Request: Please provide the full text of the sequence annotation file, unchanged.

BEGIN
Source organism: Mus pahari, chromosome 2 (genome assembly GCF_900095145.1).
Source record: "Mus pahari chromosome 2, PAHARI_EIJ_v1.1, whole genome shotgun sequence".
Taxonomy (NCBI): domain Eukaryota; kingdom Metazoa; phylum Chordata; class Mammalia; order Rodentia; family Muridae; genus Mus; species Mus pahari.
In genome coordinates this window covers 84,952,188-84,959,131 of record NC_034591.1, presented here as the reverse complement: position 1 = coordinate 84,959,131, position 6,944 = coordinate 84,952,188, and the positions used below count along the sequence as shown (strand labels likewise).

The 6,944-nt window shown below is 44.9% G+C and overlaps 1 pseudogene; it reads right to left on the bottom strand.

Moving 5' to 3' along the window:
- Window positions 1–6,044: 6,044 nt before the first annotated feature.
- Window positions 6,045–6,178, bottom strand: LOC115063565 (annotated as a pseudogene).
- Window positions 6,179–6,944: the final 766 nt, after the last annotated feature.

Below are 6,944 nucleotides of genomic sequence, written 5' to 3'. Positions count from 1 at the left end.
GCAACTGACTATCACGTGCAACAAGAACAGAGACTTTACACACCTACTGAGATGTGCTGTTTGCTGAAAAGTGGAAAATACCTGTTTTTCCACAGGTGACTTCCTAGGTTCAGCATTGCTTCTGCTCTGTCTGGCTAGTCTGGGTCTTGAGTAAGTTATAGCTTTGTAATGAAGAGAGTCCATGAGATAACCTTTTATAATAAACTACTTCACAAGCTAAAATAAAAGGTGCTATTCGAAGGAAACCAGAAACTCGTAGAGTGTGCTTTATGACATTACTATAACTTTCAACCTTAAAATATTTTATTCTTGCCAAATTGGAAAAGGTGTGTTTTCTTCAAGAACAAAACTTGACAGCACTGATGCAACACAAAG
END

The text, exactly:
Source organism: Mus pahari, chromosome 2 (genome assembly GCF_900095145.1).
Source record: "Mus pahari chromosome 2, PAHARI_EIJ_v1.1, whole genome shotgun sequence".
Taxonomy (NCBI): domain Eukaryota; kingdom Metazoa; phylum Chordata; class Mammalia; order Rodentia; family Muridae; genus Mus; species Mus pahari.
In genome coordinates this window covers 84,952,188-84,959,131 of record NC_034591.1, presented here as the reverse complement: position 1 = coordinate 84,959,131, position 6,944 = coordinate 84,952,188, and the positions used below count along the sequence as shown (strand labels likewise).

The 6,944-nt window shown below is 44.9% G+C and overlaps 1 pseudogene; it reads right to left on the bottom strand.

Moving 5' to 3' along the window:
- Window positions 1–6,044: 6,044 nt before the first annotated feature.
- Window positions 6,045–6,178, bottom strand: LOC115063565 (annotated as a pseudogene).
- Window positions 6,179–6,944: the final 766 nt, after the last annotated feature.

Below are 6,944 nucleotides of genomic sequence, written 5' to 3'. Positions count from 1 at the left end.
GCAACTGACTATCACGTGCAACAAGAACAGAGACTTTACACACCTACTGAGATGTGCTGTTTGCTGAAAAGTGGAAAATACCTGTTTTTCCACAGGTGACTTCCTAGGTTCAGCATTGCTTCTGCTCTGTCTGGCTAGTCTGGGTCTTGAGTAAGTTATAGCTTTGTAATGAAGAGAGTCCATGAGATAACCTTTTATAATAAACTACTTCACAAGCTAAAATAAAAGGTGCTATTCGAAGGAAACCAGAAACTCGTAGAGTGTGCTTTATGACATTACTATAACTTTCAACCTTAAAATATTTTATTCTTGCCAAATTGGAAAAGGTGTGTTTTCTTCAAGAACAAAACTTGACAGCACTGATGCAACACAAAG